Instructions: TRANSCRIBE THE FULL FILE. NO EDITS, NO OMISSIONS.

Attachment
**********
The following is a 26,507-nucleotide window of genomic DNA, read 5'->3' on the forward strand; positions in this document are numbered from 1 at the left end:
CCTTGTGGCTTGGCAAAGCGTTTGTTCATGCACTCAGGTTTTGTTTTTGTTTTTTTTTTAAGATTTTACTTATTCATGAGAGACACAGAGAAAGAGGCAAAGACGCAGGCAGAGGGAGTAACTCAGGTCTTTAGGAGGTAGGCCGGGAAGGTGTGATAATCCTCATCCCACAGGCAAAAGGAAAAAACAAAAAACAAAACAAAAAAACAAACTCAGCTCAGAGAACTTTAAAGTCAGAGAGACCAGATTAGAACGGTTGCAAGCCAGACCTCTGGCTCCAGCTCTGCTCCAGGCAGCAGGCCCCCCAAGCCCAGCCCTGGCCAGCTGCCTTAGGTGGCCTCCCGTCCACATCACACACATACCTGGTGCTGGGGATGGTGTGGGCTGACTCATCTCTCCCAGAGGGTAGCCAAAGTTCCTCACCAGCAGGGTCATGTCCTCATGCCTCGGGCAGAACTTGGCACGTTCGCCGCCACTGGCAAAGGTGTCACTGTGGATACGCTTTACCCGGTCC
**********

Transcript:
The following is a 26,507-nucleotide window of genomic DNA, read 5'->3' on the forward strand; positions in this document are numbered from 1 at the left end:
CCTTGTGGCTTGGCAAAGCGTTTGTTCATGCACTCAGGTTTTGTTTTTGTTTTTTTTTTAAGATTTTACTTATTCATGAGAGACACAGAGAAAGAGGCAAAGACGCAGGCAGAGGGAGTAACTCAGGTCTTTAGGAGGTAGGCCGGGAAGGTGTGATAATCCTCATCCCACAGGCAAAAGGAAAAAACAAAAAACAAAACAAAAAAACAAACTCAGCTCAGAGAACTTTAAAGTCAGAGAGACCAGATTAGAACGGTTGCAAGCCAGACCTCTGGCTCCAGCTCTGCTCCAGGCAGCAGGCCCCCCAAGCCCAGCCCTGGCCAGCTGCCTTAGGTGGCCTCCCGTCCACATCACACACATACCTGGTGCTGGGGATGGTGTGGGCTGACTCATCTCTCCCAGAGGGTAGCCAAAGTTCCTCACCAGCAGGGTCATGTCCTCATGCCTCGGGCAGAACTTGGCACGTTCGCCGCCACTGGCAAAGGTGTCACTGTGGATACGCTTTACCCGGTCC